Georgia State celebrates Black History Month virtually

Atlanta’s Black History Month celebrations will go virtual, including the Georgia State Multicultural Center’s events. Photo by Hanna Middleton | The Signal

According to the Library of Congress, historian Carter G. Woodson founded the Association for the Study of Negro Life and History in 1925 to “raise awareness of African American’s contributions to civilization.”

He then announced Negro History Week, which saw its first celebration in February 1926. Woodson chose February since it is the birth month of both 16th U.S. president Abraham Lincoln and social reformer Frederick Douglass.

In 1975, President Ford officially proclaimed Negro History Week a national holiday, encouraging people to “recognize the important contribution made to our nation’s life and culture by Black citizens.”

In 1976, the Association for the Study of African American Life and History extended Negro History Week to Black History Month, and President Ford delivered a message about observing the holiday.  

In 1986, Congress passed Public Law 99-244, announcing February 1986 to be the first “National Black History Month.” According to the law, Feb. 1, 1986 “mark[ed] the beginning of the sixtieth annual public and private salute to Black History.”

According to the National Park Service website, “the history of African Americans in Atlanta is synonymous with the history of Atlanta itself, and is one of progress and perseverance.”

Being a city with rich African American history, Atlanta has various celebrations for Black History Month. According to the Atlanta Journal-Constitution, Atlantans usually hold festivals and parades for the celebration. However, the 2021 celebrations may change because of the COVID-19 pandemic. 

Atlanta’s annual Black History Month parade began in 2012, founded by community leader Earl Little. 

The 2019 Black History Month parade started at Hurt Park and marched 1.08 miles to Centennial Olympic Park. According to the parade’s website, it is “The Largest Celebration of African-American History Month in the Southeast.”

However, like many events in 2021, the staff has canceled the parade for this year.

“We had a Magnificent turn out for 2019. Thank You For Your Support. Due to COVID Parade restrictions, we hope to see everyone in 2022. Bringing it Bigger and Better for your Enjoyment. This is a Rain or Shine Event. [Earl Little’s] Legacy Continues,” the parade’s website states. 

There is a well-known, Black-owned tour called Hop’N Go Tours for people to discover Atlanta’s rich history through sightseeing. The Atlanta Journal-Constitution states that their Day Tour is very price-worthy: “For $125, you can visit Ebenezer Baptist Church, the Madam C.J. Walker Museum and the Sweet Auburn Historic District, to name a few.”

Like many events in 2021, Black History Month will look different in Metro Atlanta, with many taking their celebrations to Zoom.

Dekalb History Center’s annual Black History Month event, “Growing in Power and Promise,” will operate entirely through Zoom this year. The virtual event explores the contributions of Black families to the Atlanta community.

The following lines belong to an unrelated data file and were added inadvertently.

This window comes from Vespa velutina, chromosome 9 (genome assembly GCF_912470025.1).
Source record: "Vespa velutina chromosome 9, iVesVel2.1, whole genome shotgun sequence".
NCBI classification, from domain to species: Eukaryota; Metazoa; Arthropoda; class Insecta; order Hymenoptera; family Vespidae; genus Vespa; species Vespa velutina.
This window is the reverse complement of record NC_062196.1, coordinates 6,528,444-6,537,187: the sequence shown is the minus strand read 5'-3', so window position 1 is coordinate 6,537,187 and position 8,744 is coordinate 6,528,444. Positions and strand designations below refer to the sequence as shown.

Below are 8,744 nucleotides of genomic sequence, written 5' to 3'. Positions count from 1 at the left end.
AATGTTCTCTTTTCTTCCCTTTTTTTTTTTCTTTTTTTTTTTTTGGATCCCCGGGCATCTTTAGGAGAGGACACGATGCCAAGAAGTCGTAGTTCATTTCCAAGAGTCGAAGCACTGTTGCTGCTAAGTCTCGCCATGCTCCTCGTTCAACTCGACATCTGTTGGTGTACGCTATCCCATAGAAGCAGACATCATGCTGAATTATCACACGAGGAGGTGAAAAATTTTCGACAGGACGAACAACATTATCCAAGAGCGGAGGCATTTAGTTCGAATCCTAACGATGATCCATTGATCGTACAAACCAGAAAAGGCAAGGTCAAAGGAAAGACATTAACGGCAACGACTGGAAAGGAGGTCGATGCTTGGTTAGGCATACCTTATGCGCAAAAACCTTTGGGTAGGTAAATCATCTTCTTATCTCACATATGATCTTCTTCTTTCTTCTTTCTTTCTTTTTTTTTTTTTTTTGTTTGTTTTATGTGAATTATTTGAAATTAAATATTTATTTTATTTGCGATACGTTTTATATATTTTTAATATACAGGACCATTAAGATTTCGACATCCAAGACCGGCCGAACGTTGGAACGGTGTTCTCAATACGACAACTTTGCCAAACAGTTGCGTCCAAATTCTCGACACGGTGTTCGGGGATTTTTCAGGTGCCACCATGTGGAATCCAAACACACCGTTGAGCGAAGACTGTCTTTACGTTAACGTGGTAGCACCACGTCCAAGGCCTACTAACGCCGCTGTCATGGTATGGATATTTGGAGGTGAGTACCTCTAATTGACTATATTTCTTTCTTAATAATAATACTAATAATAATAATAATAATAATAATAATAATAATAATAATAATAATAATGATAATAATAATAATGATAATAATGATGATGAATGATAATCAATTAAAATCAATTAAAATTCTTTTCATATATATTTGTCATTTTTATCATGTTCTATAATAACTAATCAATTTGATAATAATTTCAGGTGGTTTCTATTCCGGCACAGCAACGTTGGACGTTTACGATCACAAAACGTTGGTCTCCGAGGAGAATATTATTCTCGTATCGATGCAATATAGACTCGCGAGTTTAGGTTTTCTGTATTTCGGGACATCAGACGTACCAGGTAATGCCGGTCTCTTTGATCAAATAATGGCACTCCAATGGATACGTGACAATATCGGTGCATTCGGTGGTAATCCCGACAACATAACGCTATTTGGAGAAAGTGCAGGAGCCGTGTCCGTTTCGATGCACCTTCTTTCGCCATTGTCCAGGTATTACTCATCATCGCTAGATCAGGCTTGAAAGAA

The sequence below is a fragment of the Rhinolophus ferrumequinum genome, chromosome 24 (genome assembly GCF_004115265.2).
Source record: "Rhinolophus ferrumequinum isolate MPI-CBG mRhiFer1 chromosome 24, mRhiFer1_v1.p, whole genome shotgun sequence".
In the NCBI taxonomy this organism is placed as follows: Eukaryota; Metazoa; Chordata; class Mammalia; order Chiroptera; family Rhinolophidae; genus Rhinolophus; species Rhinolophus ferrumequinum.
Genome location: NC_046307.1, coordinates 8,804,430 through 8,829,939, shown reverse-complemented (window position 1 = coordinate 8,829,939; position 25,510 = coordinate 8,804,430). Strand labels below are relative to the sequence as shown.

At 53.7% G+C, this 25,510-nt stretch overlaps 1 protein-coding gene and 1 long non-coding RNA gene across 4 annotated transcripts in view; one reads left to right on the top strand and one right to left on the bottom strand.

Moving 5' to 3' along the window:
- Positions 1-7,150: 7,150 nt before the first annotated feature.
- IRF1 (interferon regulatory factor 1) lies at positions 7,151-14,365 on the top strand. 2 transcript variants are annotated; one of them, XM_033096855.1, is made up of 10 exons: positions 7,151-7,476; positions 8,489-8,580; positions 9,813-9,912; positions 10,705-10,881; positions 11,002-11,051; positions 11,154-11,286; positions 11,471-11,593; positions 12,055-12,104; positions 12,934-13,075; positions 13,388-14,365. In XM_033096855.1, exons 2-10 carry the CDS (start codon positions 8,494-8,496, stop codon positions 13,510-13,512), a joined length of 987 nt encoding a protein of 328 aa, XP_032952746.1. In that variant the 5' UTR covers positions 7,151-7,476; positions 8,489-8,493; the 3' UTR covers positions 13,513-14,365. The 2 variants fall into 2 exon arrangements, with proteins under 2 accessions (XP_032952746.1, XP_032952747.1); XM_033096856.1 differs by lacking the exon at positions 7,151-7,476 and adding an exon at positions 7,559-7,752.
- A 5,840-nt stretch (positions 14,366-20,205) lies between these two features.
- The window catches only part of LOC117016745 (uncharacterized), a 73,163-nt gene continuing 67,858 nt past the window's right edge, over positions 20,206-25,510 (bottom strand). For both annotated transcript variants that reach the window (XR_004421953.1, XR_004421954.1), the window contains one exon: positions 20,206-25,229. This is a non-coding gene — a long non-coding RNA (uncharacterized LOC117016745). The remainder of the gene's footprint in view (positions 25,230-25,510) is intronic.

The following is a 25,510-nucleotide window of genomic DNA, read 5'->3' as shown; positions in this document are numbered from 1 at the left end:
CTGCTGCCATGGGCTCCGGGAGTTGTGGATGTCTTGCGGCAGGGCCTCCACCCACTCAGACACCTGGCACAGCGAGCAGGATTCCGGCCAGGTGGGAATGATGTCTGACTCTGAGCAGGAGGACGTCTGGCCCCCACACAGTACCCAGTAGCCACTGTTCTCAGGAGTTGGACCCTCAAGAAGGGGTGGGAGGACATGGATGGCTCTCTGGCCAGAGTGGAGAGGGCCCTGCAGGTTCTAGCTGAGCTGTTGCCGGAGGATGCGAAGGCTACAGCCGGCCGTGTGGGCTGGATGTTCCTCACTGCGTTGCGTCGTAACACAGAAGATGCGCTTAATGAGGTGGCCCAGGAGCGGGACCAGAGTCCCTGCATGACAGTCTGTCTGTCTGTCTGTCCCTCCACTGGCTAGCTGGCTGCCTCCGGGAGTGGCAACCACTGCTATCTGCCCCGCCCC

“The DeKalb History Center’s 13th Annual Black History Month program will focus on celebrating the African American families that shaped DeKalb’s and Atlanta’s history from Reconstruction to the present,” the event description states.

The event includes musical selections, genealogy discussions and a panel discussion. Attendees will go to breakout sessions and hear the stories of metro Atlanta’s oldest Black families. 

“Presenters include reference archivist of the Georgia Archives Tamika Strong, president of South-View Cemetery Association Winifred Hemphill, curator of the Flat Rock Museum Johnny Waites and historian of Decatur’s African American heritage Laurel Wilson,” the Atlanta Journal Constitution states. 

The event begins on Feb. 11, and tickets are $10 for members and $15 for nonmembers.

Georgia State celebrates Black History Month as well. Ms. Tonya Cook, the Multicultural Center program specialist for the Perimeter Campuses, said the Multicultural Center organizes activities such as pop shows on all campuses every February. 

In particular, the 2020 celebrations were special since February 2020 was the 100th anniversary of the Harlem Renaissance, an African American cultural revival beginning in New York City in 1920. 

“There were activities held on all campuses. Students watched and took pictures of the Harlem Renaissance dances to celebrate the 100th anniversary of Harlem Renaissance,” Cook said. 

This year’s theme for Black History Month is “2021 Family Reunion: Celebrating Black Culture, Reviving Our Roots.”

“The theme … commemorates Black families gathering to preserve culture and traditions, share information, and celebrate achievements,” the Georgia State Multicultural Center website states. 

Due to the COVID-19 pandemic, the Multicultural Center will only hold virtual celebrations this year. 

The Multicultural Center held a Talk Tuesday with TRiO called “We Gon’ Be Alright: Open Dialogue on Race, Restorative Justice and How We Heal Despite Difference.” The talk celebrated the fifth annual National Day of Racial Healing and is now on their YouTube channel. Many professionals spoke in the panel, including student affairs advisor William Britto and politician Devin Barrington-Ward. 

The Multicultural Center is now calling for program submissions to “capture the essence of the Black Family Reunion.” Students can create art and host film screenings, speakers, discussion and educational events to contribute to the event.